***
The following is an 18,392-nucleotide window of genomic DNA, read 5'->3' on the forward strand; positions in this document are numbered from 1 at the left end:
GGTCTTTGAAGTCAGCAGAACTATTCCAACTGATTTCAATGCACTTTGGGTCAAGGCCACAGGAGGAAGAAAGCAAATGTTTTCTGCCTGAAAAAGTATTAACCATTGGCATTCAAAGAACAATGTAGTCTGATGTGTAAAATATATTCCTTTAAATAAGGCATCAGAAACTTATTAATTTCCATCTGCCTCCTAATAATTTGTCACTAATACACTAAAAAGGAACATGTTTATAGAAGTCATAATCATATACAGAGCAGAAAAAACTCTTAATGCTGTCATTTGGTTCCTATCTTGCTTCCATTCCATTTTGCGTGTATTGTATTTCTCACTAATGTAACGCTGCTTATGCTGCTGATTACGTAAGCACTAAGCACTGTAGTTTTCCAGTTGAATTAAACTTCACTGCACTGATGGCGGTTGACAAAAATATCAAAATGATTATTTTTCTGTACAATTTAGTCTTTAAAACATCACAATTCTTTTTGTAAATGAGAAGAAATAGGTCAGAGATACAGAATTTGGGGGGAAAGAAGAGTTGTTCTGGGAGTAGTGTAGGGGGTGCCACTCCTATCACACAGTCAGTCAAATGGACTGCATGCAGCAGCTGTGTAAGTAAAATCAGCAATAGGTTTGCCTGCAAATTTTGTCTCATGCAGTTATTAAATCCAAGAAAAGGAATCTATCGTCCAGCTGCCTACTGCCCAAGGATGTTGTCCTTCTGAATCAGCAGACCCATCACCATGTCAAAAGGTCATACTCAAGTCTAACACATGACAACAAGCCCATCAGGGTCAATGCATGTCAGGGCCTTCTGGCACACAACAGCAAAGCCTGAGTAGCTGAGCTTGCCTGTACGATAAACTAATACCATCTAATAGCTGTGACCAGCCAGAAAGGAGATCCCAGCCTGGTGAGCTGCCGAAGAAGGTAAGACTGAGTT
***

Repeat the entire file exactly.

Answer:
The following is an 18,392-nucleotide window of genomic DNA, read 5'->3' on the forward strand; positions in this document are numbered from 1 at the left end:
GGTCTTTGAAGTCAGCAGAACTATTCCAACTGATTTCAATGCACTTTGGGTCAAGGCCACAGGAGGAAGAAAGCAAATGTTTTCTGCCTGAAAAAGTATTAACCATTGGCATTCAAAGAACAATGTAGTCTGATGTGTAAAATATATTCCTTTAAATAAGGCATCAGAAACTTATTAATTTCCATCTGCCTCCTAATAATTTGTCACTAATACACTAAAAAGGAACATGTTTATAGAAGTCATAATCATATACAGAGCAGAAAAAACTCTTAATGCTGTCATTTGGTTCCTATCTTGCTTCCATTCCATTTTGCGTGTATTGTATTTCTCACTAATGTAACGCTGCTTATGCTGCTGATTACGTAAGCACTAAGCACTGTAGTTTTCCAGTTGAATTAAACTTCACTGCACTGATGGCGGTTGACAAAAATATCAAAATGATTATTTTTCTGTACAATTTAGTCTTTAAAACATCACAATTCTTTTTGTAAATGAGAAGAAATAGGTCAGAGATACAGAATTTGGGGGGAAAGAAGAGTTGTTCTGGGAGTAGTGTAGGGGGTGCCACTCCTATCACACAGTCAGTCAAATGGACTGCATGCAGCAGCTGTGTAAGTAAAATCAGCAATAGGTTTGCCTGCAAATTTTGTCTCATGCAGTTATTAAATCCAAGAAAAGGAATCTATCGTCCAGCTGCCTACTGCCCAAGGATGTTGTCCTTCTGAATCAGCAGACCCATCACCATGTCAAAAGGTCATACTCAAGTCTAACACATGACAACAAGCCCATCAGGGTCAATGCATGTCAGGGCCTTCTGGCACACAACAGCAAAGCCTGAGTAGCTGAGCTTGCCTGTACGATAAACTAATACCATCTAATAGCTGTGACCAGCCAGAAAGGAGATCCCAGCCTGGTGAGCTGCCGAAGAAGGTAAGACTGAGTT